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Special courts head off domestic violence

ALBUQUERQUE, N.M. — The mom in Metro Court Judge Sharon Walton comes out sometimes when she speaks to participants in the domestic violence repeat offenders program over which she presides.

So does the social worker, the psychologist, the prison warden and the problem solver – all roles that help her run a specialty court like this one, which handles some of Albuquerque’s toughest misdemeanor cases.

“How are you feeling?” she asks a 42-year-old man, whose conviction for a 2013 misdemeanor battery against a household member, the latest of many charges, landed him in the program.

The man, Walton is told in a meeting before court with his treatment coordinator and probation officer, is struggling with personal issues, which are threatening his sobriety.

“It’s a real vulnerable time when you’re feeling bad,” Walton tells him. “I don’t want you giving up on yourself.”

Also in the court this day is a 31-year-old woman who apologizes for not having anything but an oversized T-shirt and sweat pants to wear to court.

“Better than seeing you in orange,” Walton chides, referring to the color worn by Metropolitan Detention Center inmates.

It’s no joke. The woman was recently released from jail after a drunken fight with her partner in front of her kids culminated with his stabbing another man. The violence led to the removal of her children and a violation of her probation.

“You shot your own credibility,” Walton tells her as the woman begins to cry. “You need to figure out what you will do for your kids. Hopefully, we can offer some help. That’s what we’re here for. We really can help.”

That’s the specialty court’s mission: to hold defendants accountable but help them understand and deal with what causes them to offend. Only then, specialty court advocates say, will the cycle of violence be broken.

Two other Metro Court domestic violence-centered specialty courts – an early intervention program and a similar program designed specifically for military veterans – are presided over by Metro Court Judge Sandra Engel, who also has the same firm but motherly approach as Walton, offering words of encouragement and caring but putting the hammer down as necessary.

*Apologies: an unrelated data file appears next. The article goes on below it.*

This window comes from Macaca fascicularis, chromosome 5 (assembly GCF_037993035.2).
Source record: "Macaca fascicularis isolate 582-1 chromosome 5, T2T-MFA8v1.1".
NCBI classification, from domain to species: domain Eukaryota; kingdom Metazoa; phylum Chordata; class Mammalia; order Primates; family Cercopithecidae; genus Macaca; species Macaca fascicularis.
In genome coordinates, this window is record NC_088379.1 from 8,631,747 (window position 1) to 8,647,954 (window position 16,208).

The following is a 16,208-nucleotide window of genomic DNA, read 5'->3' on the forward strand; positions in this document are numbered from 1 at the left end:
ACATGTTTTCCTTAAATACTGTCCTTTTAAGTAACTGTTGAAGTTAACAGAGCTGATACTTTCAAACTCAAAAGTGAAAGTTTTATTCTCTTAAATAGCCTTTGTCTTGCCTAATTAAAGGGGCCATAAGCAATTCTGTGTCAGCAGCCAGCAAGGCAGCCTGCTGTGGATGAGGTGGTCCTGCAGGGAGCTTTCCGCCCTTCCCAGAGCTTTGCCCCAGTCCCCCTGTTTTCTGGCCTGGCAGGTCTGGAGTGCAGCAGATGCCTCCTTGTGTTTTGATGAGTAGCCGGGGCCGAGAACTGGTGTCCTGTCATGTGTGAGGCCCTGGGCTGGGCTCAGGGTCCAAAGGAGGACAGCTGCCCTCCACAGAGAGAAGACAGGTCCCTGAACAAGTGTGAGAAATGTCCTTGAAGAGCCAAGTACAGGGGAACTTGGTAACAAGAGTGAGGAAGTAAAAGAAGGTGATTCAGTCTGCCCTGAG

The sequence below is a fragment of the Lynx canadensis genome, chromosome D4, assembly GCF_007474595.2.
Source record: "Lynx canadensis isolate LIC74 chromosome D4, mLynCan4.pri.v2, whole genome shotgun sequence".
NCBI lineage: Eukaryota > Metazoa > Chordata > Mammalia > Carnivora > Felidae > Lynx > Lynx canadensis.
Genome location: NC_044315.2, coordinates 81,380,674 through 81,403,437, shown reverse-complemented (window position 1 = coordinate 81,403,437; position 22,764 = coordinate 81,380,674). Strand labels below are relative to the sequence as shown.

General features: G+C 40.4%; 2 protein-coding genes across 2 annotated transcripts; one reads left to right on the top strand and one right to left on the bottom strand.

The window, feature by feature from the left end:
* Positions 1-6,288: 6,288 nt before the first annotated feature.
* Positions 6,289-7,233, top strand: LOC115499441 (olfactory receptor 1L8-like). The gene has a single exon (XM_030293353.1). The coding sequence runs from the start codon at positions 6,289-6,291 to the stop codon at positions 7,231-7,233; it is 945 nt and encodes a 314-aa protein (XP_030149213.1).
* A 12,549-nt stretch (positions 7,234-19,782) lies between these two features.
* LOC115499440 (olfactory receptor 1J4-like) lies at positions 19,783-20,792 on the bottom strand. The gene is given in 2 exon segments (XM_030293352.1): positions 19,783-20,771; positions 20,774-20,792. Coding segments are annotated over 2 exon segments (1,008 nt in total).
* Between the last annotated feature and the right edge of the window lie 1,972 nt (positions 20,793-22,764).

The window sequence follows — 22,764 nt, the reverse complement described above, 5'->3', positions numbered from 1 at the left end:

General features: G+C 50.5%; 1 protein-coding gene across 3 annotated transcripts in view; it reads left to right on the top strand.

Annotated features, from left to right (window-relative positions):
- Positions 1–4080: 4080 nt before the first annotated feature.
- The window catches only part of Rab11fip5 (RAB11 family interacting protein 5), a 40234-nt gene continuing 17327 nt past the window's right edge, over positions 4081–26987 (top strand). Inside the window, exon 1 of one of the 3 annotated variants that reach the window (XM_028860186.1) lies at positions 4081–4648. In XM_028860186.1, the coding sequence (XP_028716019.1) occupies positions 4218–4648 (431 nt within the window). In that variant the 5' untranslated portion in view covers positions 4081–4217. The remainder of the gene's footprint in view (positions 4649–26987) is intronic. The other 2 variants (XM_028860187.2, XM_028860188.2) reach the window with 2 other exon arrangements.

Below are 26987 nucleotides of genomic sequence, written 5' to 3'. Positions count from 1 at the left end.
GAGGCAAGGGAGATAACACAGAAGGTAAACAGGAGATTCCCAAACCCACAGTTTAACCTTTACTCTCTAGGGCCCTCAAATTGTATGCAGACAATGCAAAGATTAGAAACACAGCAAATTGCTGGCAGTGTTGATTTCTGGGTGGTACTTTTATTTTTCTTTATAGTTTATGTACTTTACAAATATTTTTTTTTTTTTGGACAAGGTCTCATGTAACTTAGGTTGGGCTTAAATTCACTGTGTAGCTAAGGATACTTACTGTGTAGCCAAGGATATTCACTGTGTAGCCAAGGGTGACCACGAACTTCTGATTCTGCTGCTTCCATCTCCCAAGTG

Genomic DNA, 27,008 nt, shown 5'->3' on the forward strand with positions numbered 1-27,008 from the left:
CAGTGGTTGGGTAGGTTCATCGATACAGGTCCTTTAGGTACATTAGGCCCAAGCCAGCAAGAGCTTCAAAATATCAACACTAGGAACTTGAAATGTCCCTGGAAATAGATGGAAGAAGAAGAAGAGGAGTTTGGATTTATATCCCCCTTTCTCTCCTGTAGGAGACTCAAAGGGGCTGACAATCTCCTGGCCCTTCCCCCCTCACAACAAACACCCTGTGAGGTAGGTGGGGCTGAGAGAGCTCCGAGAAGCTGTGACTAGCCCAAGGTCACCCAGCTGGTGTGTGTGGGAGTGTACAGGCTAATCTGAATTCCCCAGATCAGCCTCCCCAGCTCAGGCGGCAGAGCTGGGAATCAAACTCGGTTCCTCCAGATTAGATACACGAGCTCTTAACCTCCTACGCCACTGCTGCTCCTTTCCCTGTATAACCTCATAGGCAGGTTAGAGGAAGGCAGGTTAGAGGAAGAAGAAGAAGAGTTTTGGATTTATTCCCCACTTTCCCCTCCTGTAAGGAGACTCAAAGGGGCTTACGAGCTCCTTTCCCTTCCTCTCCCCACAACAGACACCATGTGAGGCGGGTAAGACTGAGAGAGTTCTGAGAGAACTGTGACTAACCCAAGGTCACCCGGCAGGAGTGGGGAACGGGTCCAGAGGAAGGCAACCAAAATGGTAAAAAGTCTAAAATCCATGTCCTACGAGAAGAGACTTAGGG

“I think participants can see we really care about their success,” Walton said. “But it is their program to work.”

Since fiscal year 2012, the early intervention programs have graduated 756 participants, with a recidivism rate of about 7 percent or 8 percent, according to Metro Court data.

Walton’s repeat offenders program has graduated 46 participants in that same time with a similar recidivism rate.

Such programs are an alternative and, it appears, a more successful way of dealing with offenders who might otherwise be tossed into jail briefly and then returned to the same toxic, violent lifestyles.

“What we’re trying to do is identify the trauma behind the violence,” Walton said.

Candidates are referred to the program by other Metro Court judges, prosecutors or defense attorneys.

All participants undergo intensive court supervision, counseling, alcohol and drug screenings. Probation officers and treatment coordinators work to find appropriate services to fit the needs of each individual and, when appropriate, the individual’s family and others affected by the violence.

Both judges conduct regular dockets on top of their specialty courts. Walton holds her domestic violence court during the noon hour. Engel holds her courts in the morning before the regular docket begins.

Staffers dedicated to the programs often work on their own time, Walton said.

The first offenders program runs a minimum of 26 weeks; repeat offenders can be in the program for about a year.

“We know we’re not going to fix everybody,” Walton said. “But maybe we help a little bit.”

For John Salazar, the help is life-changing. On this day, he is graduating from Walton’s repeat offenders program after beginning it in June 2013.

So Walton brings doughnuts.

Salazar, 46, admits that a $200-a-week methamphetamine habit contributed to his abusive behavior, but the program forced him to look at why he used and why he hurt others.

The program wasn’t easy, he says, and there were probation violations and angry words along the way.

This day, though, he stands next to Walton in front of a packed courtroom and gives her a hug.

“Judge Walton is the only friend I have who sent me to jail not once, not twice, but three times,” he says as onlookers chuckle.

He is 15 months clean, he says, and has a good relationship with his daughter. He is buying a home and plans to go to school to become a counselor to help others with addictions.

“I want to thank you for saving my life,” he tells Walton. “I was headed for death or incarceration long-term. But now each month I get better and I become more proud.”

Walton is proud of him, too.

“To watch you level out and have joy in life – it feels like a lasting change,” she tells him. “I know you’ve earned it.”

She offers Salazar a doughnut, leads the courtroom in applause and watches him walk out the doors, hopefully for the last time.

Which winch? I have lost count of how many of you readers caught a word gaffe in my Oct. 18 column about the successful removal of a decomposing cow carcass from the Rio Grande. In fact, the cow was tethered to a rope attached to a winch on a Corrales firetruck – not a wench, which would have been the better story. Thanks for pointing out my error with such wit and humor.

UpFront is a daily front-page news and opinion column. Comment directly to Joline at 823-3603, or follow her on Twitter @jolinegkg. Go to to submit a letter to the editor.

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